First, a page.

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'Key for Leinster is to keep control of emotions' - Stuart Lancaster primes Blues for Euro showdown

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Leinster's head coach Leo Cullen speaks with senior coach Stuart Lancaster during Leinster rugby squad training at Energia Park. Photo: Harry Murphy/Sportsfile

Leinster's head coach Leo Cullen speaks with senior coach Stuart Lancaster during Leinster rugby squad training at Energia Park. Photo: Harry Murphy/Sportsfile

Leinster's head coach Leo Cullen speaks with senior coach Stuart Lancaster during Leinster rugby squad training at Energia Park. Photo: Harry Murphy/Sportsfile

Even after a much-changed team dismantled Munster, Stuart Lancaster’s Monday morning review was, as usual, more about where Leinster can improve rather than patting themselves on the back.

You’d think we had lost,” Lancaster says. The pursuit of excellence demands as much. When everyone within the organisation is held accountable for their own role, it is perhaps no surprise that a young, inexperienced team can click so seamlessly into gear and barely miss a beat.

Their task this week is to prepare the frontliners for the biggest game of the season by running as La Rochelle in training. Those players may not get the glory in Marseille on Saturday, yet they each play a vital role behind the scenes.

That’s what makes Leinster such a well-oiled machine, with Lancaster to the fore in terms of the tactical innovation, and Leo Cullen expertly managing a squad that has now used 60 players this season.

Even for two coaches who have been involved in their fair share of big days over the years, the unmistakable buzz of a Heineken Champions Cup week is enough to stir the soul of the most experienced.

With such lofty expectations, however, comes major pressure, and like Cullen, Lancaster has felt the pain of defeat enough to know how your best-laid plans can quickly be ripped up.

“Every defeat I’ve been involved in sticks in my mind more than the wins if I’m being honest,” Lancaster admits.

“I’ve been lucky in that we’ve won a Champions Cup final here in Leinster and we’ve won four PRO14 trophies. But equally we’ve lost two semi-finals in the first year, a final, two semi-finals and a quarter-final, so every one of those sticks in my mind including the La Rochelle defeat.

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“That’s what you work for. You work through the season. You build towards this goal and it comes after 80 minutes. Of course, it sticks in your mind.

“We’re fully respectful of the quality La Rochelle have in their team. We think they have improved since last year and obviously they beat us fair and square and there’s no complaints from our end about that. I think their evolution has been good. I think ours has been good. We’ve been tested in different ways but we still want to put our best game on in the final.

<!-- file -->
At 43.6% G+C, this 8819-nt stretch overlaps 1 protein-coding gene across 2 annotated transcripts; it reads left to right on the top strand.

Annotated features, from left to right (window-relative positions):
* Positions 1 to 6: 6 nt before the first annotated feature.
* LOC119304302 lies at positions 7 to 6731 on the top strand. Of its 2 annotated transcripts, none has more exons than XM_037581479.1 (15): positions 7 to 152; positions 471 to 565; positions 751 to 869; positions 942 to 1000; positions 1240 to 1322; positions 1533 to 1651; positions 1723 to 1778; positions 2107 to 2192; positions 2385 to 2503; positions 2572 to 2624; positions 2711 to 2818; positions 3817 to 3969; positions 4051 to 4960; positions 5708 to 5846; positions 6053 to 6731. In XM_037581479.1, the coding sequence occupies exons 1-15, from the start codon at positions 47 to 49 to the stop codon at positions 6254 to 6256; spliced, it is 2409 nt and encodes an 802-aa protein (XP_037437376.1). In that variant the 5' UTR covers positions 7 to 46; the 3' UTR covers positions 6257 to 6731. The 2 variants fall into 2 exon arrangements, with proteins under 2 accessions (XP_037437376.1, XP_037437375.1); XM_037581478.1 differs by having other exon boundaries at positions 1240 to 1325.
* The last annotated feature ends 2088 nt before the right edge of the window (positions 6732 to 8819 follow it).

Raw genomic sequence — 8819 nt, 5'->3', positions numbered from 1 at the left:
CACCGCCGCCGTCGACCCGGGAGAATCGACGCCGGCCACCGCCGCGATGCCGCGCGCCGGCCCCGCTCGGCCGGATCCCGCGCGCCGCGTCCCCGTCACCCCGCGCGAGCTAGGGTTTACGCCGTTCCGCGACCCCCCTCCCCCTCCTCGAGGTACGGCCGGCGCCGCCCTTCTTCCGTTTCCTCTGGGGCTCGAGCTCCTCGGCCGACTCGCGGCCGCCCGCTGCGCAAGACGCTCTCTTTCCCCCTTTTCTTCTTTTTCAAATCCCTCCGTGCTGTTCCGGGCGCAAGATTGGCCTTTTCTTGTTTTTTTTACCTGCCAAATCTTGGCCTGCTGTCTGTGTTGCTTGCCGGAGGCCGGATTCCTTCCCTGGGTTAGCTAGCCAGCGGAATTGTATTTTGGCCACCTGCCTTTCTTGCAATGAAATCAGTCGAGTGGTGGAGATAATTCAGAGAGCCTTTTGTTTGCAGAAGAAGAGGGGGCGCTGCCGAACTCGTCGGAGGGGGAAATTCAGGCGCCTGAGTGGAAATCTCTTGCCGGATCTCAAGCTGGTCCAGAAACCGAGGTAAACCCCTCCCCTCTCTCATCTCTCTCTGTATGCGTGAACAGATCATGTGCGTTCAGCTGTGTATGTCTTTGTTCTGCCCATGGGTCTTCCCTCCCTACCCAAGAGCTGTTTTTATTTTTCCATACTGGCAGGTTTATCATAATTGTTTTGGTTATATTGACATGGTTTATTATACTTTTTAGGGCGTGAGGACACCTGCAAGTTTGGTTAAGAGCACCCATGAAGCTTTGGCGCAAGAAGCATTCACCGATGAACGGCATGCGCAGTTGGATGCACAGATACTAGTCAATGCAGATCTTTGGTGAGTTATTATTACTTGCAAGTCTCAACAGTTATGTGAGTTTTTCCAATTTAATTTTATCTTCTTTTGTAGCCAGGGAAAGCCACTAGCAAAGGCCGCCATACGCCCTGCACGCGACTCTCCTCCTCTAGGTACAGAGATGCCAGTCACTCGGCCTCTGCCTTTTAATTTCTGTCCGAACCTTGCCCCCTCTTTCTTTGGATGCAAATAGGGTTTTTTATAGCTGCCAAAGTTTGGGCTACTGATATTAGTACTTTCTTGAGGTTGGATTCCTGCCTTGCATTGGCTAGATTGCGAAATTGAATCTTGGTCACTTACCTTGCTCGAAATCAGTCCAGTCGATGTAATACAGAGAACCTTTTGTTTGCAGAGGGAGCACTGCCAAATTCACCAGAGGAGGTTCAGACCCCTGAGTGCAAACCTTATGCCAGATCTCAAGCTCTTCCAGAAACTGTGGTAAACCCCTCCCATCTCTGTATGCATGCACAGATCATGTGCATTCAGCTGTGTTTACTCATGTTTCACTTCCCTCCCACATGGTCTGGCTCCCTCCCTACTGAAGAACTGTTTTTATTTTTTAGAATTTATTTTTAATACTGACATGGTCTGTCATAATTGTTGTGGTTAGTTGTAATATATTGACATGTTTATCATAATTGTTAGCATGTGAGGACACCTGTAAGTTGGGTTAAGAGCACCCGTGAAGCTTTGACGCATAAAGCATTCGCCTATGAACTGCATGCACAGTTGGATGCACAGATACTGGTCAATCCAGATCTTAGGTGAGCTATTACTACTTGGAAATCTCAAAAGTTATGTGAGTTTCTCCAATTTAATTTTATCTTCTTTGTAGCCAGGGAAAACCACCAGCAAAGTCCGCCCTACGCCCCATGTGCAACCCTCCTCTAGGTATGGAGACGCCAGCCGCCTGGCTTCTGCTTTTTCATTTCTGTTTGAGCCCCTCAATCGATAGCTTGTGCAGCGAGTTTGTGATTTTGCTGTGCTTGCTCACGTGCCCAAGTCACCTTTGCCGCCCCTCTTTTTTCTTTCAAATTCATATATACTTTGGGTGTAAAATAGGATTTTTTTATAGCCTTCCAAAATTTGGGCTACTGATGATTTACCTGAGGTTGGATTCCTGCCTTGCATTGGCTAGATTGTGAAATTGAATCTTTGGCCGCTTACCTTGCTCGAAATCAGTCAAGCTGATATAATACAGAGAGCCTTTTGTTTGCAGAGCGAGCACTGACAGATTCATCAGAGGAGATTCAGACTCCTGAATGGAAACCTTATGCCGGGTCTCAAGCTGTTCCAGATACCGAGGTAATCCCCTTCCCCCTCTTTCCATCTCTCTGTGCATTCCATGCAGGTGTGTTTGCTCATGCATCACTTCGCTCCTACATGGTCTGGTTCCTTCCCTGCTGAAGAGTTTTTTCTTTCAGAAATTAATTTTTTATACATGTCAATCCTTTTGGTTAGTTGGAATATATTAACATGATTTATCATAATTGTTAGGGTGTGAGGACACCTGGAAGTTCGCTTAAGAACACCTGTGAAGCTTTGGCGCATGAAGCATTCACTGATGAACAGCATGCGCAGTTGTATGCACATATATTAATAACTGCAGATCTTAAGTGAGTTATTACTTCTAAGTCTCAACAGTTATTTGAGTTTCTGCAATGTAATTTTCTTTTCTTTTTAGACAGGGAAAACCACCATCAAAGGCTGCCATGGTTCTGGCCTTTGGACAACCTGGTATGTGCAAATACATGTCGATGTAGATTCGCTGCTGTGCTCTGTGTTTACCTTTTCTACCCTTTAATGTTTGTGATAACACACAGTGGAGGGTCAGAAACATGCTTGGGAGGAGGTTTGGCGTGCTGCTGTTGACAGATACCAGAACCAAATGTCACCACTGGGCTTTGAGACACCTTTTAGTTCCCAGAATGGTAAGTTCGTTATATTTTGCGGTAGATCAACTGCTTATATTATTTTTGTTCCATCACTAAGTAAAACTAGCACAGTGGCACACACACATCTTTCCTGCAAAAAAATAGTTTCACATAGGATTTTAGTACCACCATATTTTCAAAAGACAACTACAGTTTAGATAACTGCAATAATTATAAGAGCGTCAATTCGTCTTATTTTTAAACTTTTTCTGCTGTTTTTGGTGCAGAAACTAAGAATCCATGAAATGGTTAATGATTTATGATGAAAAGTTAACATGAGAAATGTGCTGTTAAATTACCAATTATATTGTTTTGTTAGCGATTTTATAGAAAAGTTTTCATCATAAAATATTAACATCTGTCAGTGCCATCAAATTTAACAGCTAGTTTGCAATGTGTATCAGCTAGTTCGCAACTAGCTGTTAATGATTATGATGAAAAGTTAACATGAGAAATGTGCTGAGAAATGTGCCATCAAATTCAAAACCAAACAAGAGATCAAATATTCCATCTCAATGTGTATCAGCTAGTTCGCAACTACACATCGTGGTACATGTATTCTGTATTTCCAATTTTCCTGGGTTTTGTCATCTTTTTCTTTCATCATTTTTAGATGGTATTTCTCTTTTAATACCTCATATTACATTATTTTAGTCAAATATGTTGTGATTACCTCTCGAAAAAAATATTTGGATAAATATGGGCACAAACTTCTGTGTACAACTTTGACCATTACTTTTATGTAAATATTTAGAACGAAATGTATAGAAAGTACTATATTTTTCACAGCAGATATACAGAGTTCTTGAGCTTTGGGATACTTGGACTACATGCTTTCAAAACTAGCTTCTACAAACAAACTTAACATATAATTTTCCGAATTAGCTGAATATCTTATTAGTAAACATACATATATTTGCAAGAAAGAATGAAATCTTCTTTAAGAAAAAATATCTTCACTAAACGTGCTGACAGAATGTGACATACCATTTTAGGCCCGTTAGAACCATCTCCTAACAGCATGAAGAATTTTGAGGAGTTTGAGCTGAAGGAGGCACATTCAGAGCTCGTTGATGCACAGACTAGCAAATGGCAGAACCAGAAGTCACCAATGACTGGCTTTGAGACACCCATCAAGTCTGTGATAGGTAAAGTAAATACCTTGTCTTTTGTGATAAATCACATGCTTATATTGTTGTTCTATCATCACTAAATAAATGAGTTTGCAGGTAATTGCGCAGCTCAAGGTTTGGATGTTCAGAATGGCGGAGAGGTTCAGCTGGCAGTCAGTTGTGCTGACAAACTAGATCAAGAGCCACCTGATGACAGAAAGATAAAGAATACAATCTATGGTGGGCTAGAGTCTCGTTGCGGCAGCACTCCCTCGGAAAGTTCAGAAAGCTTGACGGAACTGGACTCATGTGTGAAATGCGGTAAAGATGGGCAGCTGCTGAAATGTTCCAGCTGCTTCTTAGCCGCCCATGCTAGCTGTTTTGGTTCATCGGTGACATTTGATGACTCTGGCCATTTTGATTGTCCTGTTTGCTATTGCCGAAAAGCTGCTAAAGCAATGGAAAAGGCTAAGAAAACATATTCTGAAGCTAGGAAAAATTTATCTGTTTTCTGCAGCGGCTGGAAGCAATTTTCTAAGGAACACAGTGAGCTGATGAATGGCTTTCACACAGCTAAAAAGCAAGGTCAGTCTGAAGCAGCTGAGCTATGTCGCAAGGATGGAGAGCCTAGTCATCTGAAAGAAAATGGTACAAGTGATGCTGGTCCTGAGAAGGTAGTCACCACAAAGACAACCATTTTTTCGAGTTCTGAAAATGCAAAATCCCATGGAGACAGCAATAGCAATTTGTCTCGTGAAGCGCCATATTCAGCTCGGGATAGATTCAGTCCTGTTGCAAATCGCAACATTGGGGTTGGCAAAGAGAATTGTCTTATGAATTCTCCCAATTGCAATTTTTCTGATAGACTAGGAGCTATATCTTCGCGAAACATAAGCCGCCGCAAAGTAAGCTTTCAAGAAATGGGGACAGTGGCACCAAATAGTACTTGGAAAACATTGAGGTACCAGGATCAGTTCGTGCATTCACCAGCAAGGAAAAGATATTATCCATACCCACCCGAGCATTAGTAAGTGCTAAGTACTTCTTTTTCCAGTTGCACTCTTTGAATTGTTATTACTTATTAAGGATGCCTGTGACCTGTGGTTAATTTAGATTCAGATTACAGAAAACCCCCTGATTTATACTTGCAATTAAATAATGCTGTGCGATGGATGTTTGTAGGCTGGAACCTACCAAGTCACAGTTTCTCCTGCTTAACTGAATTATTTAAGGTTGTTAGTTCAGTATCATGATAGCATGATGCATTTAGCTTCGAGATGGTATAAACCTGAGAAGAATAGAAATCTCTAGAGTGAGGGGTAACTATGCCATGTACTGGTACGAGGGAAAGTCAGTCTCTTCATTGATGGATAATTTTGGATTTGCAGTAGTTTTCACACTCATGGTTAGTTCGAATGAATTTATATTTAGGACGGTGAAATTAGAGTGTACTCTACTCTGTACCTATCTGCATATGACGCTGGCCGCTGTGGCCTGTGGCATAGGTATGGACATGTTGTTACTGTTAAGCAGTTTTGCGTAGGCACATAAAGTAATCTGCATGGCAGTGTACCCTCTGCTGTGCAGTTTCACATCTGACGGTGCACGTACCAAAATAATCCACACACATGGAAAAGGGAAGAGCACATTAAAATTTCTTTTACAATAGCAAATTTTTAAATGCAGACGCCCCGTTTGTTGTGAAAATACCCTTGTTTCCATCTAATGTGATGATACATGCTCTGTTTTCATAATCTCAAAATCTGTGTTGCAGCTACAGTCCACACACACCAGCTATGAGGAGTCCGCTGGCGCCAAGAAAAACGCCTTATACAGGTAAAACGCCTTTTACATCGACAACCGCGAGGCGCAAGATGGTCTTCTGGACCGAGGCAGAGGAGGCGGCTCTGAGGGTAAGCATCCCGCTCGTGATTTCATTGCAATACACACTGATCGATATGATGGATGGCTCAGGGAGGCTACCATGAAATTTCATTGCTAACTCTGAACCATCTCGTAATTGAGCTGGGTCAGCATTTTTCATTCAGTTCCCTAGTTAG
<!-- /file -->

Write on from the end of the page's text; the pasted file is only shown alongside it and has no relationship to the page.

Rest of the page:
“They have a powerful scrum, very good defensive organisation, excellent breakdown threats, great offloading game and powerful runners who can kill you in two or three phases so … we know how much it meant to them last year to beat us and we know how much that hurts. We have evolved, I think they have as well so we’ll see.”

Pressure can do strange things, especially when the stakes are high. They don’t come much higher than a European final, as Leinster target their fifth star, which would see Johnny Sexton and Cian Healy become the most decorated players in the tournament’s history. But, as Leinster found out last year, La Rochelle are formidable opponents under Ronan O’Gara. “It’s pressure, isn’t it,” Lancaster adds.

“It exists in all sports at the highest end. You draw on your own experience in terms of how to coach well in the week, get that bit right the bits we can control as coaches, making sure that we don’t over-complicate things in the week of a game.

“You also draw on the players’ experience as well. It’s a very experienced playing group now. We’ve won lots of finals, we’ve lost as well along the way.

“We’ve won in France and lost in France so that experience I think counts for a lot as well in preparation but nothing prepares you really until you walk out in front of 60-odd thousand people and 28 degrees and suddenly you’ve got massive bodies whacking into you.

“It’s rolling with the punches, making sure you adapt within the game and you stay calm and keep in control of your emotions. That’s key to success in winning finals, but it’s easier said than done.

“We can look, including myself and the coaches, from the outside but unless you are one of those 15 players stood in that tunnel before walking out, nothing really prepares a player for that until they’ve actually been through a final themselves.”


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